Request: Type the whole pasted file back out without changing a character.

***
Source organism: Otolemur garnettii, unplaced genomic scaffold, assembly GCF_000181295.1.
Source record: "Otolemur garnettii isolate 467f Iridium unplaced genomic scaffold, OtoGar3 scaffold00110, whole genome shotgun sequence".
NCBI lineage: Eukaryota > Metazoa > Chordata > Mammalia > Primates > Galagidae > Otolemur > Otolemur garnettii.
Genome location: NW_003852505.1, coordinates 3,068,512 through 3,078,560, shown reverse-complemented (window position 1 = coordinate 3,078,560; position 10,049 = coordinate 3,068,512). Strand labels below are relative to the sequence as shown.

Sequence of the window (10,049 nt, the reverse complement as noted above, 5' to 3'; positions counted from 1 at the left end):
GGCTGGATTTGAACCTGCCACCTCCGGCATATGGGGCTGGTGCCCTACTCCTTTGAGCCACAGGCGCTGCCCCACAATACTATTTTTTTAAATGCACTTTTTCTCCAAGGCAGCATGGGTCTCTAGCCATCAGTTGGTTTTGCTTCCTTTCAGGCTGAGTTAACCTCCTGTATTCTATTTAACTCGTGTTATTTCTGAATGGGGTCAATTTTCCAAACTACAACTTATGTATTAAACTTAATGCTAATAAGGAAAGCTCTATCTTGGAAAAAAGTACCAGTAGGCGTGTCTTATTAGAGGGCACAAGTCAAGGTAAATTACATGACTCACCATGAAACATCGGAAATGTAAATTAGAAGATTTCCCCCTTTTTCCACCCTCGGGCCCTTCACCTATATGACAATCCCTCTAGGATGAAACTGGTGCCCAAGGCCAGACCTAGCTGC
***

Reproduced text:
Source organism: Otolemur garnettii, unplaced genomic scaffold, assembly GCF_000181295.1.
Source record: "Otolemur garnettii isolate 467f Iridium unplaced genomic scaffold, OtoGar3 scaffold00110, whole genome shotgun sequence".
NCBI lineage: Eukaryota > Metazoa > Chordata > Mammalia > Primates > Galagidae > Otolemur > Otolemur garnettii.
Genome location: NW_003852505.1, coordinates 3,068,512 through 3,078,560, shown reverse-complemented (window position 1 = coordinate 3,078,560; position 10,049 = coordinate 3,068,512). Strand labels below are relative to the sequence as shown.

Sequence of the window (10,049 nt, the reverse complement as noted above, 5' to 3'; positions counted from 1 at the left end):
GGCTGGATTTGAACCTGCCACCTCCGGCATATGGGGCTGGTGCCCTACTCCTTTGAGCCACAGGCGCTGCCCCACAATACTATTTTTTTAAATGCACTTTTTCTCCAAGGCAGCATGGGTCTCTAGCCATCAGTTGGTTTTGCTTCCTTTCAGGCTGAGTTAACCTCCTGTATTCTATTTAACTCGTGTTATTTCTGAATGGGGTCAATTTTCCAAACTACAACTTATGTATTAAACTTAATGCTAATAAGGAAAGCTCTATCTTGGAAAAAAGTACCAGTAGGCGTGTCTTATTAGAGGGCACAAGTCAAGGTAAATTACATGACTCACCATGAAACATCGGAAATGTAAATTAGAAGATTTCCCCCTTTTTCCACCCTCGGGCCCTTCACCTATATGACAATCCCTCTAGGATGAAACTGGTGCCCAAGGCCAGACCTAGCTGC